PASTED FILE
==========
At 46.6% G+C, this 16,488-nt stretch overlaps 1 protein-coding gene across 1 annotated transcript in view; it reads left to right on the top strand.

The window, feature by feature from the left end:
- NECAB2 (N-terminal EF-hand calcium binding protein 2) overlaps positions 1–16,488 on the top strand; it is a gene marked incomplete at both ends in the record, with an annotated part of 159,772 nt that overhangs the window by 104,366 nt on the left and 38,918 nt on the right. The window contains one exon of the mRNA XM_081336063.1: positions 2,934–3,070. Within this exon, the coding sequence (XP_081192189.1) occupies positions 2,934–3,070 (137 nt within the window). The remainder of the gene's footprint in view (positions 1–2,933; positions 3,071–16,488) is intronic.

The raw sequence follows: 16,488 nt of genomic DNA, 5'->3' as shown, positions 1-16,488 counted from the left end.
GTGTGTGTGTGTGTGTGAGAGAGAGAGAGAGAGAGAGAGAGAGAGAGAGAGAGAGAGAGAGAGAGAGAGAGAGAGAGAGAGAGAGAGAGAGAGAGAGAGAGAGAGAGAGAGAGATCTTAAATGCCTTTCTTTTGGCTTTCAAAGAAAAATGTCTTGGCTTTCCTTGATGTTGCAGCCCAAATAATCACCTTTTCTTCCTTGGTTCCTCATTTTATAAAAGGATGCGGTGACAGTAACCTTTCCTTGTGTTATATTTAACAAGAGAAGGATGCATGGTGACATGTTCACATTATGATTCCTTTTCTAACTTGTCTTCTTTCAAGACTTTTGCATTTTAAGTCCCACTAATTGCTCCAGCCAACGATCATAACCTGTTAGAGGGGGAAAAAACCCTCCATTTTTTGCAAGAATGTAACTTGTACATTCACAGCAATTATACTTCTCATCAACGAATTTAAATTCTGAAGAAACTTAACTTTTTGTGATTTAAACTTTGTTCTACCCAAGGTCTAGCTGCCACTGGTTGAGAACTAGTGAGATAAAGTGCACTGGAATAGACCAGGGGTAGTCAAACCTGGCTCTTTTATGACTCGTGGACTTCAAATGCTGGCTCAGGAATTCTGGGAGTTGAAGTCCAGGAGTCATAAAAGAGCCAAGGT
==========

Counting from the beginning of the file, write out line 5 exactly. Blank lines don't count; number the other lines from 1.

GTGTGTGTGTGTGTGTGAGAGAGAGAGAGAGAGAGAGAGAGAGAGAGAGAGAGAGAGAGAGAGAGAGAGAGAGAGAGAGAGAGAGAGAGAGAGAGAGAGAGAGAGAGAGAGAGATCTTAAATGCCTTTCTTTTGGCTTTCAAAGAAAAATGTCTTGGCTTTCCTTGATGTTGCAGCCCAAATAATCACCTTTTCTTCCTTGGTTCCTCATTTTATAAAAGGATGCGGTGACAGTAACCTTTCCTTGTGTTATATTTAACAAGAGAAGGATGCATGGTGACATGTTCACATTATGATTCCTTTTCTAACTTGTCTTCTTTCAAGACTTTTGCATTTTAAGTCCCACTAATTGCTCCAGCCAACGATCATAACCTGTTAGAGGGGGAAAAAACCCTCCATTTTTTGCAAGAATGTAACTTGTACATTCACAGCAATTATACTTCTCATCAACGAATTTAAATTCTGAAGAAACTTAACTTTTTGTGATTTAAACTTTGTTCTACCCAAGGTCTAGCTGCCACTGGTTGAGAACTAGTGAGATAAAGTGCACTGGAATAGACCAGGGGTAGTCAAACCTGGCTCTTTTATGACTCGTGGACTTCAAATGCTGGCTCAGGAATTCTGGGAGTTGAAGTCCAGGAGTCATAAAAGAGCCAAGGT